From serrated coastlines marked by thunderous surf to powdery coves bordered by slender palms, Maui has got it all when it comes to beaches. Indeed, with 120 miles of shoreline, this tropical idyll has more swimmable beaches than any other Hawaiian Island, which only underscores why it’s globally known as no ka oi.
But with so many beaches to explore, the time-pressed traveler might have some trouble choosing where they should throw down their towel. With that in mind, here are the 10 Top Maui Beaches worth every penny of your plane ticket:
Mesquite farmers and fishermen once dominated the perennially-sunny town of Kihei but today it’s widely recognized as the home to many of Maui’s best beaches Comprised of roughly eleven and a half miles, nearly three of those are nothing but gorgeous coastline—including the stretch of sand that makes up the Kamaole Beach Parks.
Beginning at the edge of South Kihei right after Cove Park, the Kamaole ahupuaʻa is now partitioned into three fantastic parks, each with its own personality. The first, Kamaole I, boasts a third of a mile of pristine white sand and solid snorkeling near its lava-rocked points. Kamaole II, meanwhile, rests in the hub of the sand-blown city and serves as a popular spot for watching the sunset from its roadside wall. The southernmost park, Kamaole III, is a favorite among kamaʻaina and their keiki, thanks to a great expanse of grass otherwise known as Peace Park. (Weekends here are often packed with jumping castles and waterslides.) But what all three have in common is glassy water, superb snorkeling, loads of sunshine, perfect SUP conditions—and the buzzy, beachy vibe of tropical vacations.
Know before you go: The Kams are best enjoyed in the early morning hours and the late afternoons—trade winds often arrive between 11 am and noon. The surf here tends towards the calmer side—making each beach great for swimming with children—and all parks are equipped with bathrooms, showers, and street-side and/or public parking.
Nearby eats: Given that the Kams make up the southern tail of Kihei—which is filled with condos and cafés—you’re bound to find grinds for everyone on your list. Top choices include ‘ami ‘ami and Café la Plage, the salad and hot bar Hawaiian Moons, Fred’s Mexican Café, and 808 Deli.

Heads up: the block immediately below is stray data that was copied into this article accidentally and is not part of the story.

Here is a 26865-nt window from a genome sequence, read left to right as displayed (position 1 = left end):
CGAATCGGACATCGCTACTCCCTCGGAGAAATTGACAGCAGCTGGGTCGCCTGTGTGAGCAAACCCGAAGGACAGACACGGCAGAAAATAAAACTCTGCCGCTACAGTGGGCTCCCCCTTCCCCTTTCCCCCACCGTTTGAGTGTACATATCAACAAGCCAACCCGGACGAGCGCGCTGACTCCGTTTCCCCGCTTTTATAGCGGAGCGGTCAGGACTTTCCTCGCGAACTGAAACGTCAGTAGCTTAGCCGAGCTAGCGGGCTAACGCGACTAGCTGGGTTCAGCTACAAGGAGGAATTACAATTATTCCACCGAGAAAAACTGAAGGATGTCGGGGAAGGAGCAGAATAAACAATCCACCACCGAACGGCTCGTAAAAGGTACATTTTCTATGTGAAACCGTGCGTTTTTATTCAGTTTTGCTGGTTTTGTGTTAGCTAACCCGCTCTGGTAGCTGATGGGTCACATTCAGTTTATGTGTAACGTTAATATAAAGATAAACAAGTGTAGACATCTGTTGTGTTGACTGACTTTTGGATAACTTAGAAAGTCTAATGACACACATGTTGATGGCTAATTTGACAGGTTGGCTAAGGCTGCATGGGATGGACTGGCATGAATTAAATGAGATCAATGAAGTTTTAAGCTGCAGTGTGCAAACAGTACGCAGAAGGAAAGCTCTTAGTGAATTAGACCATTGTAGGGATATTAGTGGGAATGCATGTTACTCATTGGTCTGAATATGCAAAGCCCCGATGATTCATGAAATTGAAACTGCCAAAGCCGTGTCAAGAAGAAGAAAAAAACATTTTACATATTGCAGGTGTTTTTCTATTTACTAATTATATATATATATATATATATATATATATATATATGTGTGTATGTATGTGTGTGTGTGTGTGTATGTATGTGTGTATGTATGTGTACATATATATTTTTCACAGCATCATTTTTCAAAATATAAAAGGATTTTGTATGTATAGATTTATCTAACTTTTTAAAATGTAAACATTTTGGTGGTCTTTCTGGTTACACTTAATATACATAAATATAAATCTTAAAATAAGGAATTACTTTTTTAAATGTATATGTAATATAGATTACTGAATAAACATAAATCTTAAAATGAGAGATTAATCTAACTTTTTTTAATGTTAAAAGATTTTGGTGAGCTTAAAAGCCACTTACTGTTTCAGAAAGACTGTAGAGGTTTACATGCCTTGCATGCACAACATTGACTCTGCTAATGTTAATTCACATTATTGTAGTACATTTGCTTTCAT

Posh resorts might populate most of Wailea but don’t let that deter you from enjoying this enclave’s superlative coves: Every beach in Hawaii is open to the public. In other words, the Fairmont Kea Lani might be situated on Polo Beach but its crescent-shaped shoreline is welcome to all.
While few horses are seen at this picturesque beach—its nickname is derived from “Ke One o Polo” (or, “the sand is not thick”)—relaxation can be found in abundance, particularly on the southern end, where the sand might not be thick but is certainly golden. A small park at the entrance to the beach features grills, picnic tables, and bathrooms, but you’ll want to be right next to the ocean—which stretches out in beautiful blues to the outlying islands of Kahoʻolawe, Molokini, and Lanai.
Know before you go: The southern end may be quieter but there is little shade on this side; for an ideal day, pack an umbrella. When the south swell hits hard, Polo tends to get fierce near its southern point (the shore break on the whole beach can be formidable, too) so refrain from swimming—or use extreme caution—when there are high surf warnings, as there are no lifeguards on duty.
Nearby eats: Wailea is resort country, but that doesn’t mean your only choice for treats is at the ultra-opulent Kea Lani (which, for those looking to splurge, has a handful of above-par restaurants, including the inimitable Ko): Straight up Kaukahi, you’ll find Mulligans on the Blue, where the beer is cold, the views are epic, and the fish and chips are downright stellar.